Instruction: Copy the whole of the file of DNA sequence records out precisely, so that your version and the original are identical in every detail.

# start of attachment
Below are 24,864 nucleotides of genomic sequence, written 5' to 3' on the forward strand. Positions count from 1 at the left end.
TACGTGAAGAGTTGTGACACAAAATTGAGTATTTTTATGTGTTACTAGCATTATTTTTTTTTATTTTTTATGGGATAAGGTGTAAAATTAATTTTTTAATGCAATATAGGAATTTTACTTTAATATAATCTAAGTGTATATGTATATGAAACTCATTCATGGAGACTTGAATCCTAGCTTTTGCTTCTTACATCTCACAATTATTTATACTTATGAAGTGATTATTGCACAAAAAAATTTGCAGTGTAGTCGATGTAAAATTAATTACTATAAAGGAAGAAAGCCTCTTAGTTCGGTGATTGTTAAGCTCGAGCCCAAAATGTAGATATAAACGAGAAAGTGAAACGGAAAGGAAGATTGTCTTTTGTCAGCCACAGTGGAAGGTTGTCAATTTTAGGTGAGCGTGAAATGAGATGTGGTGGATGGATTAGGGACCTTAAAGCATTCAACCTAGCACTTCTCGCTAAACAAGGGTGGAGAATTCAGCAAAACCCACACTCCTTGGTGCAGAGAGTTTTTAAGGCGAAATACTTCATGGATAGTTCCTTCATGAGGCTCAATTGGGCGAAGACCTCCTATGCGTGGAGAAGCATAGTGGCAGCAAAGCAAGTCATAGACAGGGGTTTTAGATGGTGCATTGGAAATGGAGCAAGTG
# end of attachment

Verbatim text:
Below are 24,864 nucleotides of genomic sequence, written 5' to 3' on the forward strand. Positions count from 1 at the left end.
TACGTGAAGAGTTGTGACACAAAATTGAGTATTTTTATGTGTTACTAGCATTATTTTTTTTTATTTTTTATGGGATAAGGTGTAAAATTAATTTTTTAATGCAATATAGGAATTTTACTTTAATATAATCTAAGTGTATATGTATATGAAACTCATTCATGGAGACTTGAATCCTAGCTTTTGCTTCTTACATCTCACAATTATTTATACTTATGAAGTGATTATTGCACAAAAAAATTTGCAGTGTAGTCGATGTAAAATTAATTACTATAAAGGAAGAAAGCCTCTTAGTTCGGTGATTGTTAAGCTCGAGCCCAAAATGTAGATATAAACGAGAAAGTGAAACGGAAAGGAAGATTGTCTTTTGTCAGCCACAGTGGAAGGTTGTCAATTTTAGGTGAGCGTGAAATGAGATGTGGTGGATGGATTAGGGACCTTAAAGCATTCAACCTAGCACTTCTCGCTAAACAAGGGTGGAGAATTCAGCAAAACCCACACTCCTTGGTGCAGAGAGTTTTTAAGGCGAAATACTTCATGGATAGTTCCTTCATGAGGCTCAATTGGGCGAAGACCTCCTATGCGTGGAGAAGCATAGTGGCAGCAAAGCAAGTCATAGACAGGGGTTTTAGATGGTGCATTGGAAATGGAGCAAGTG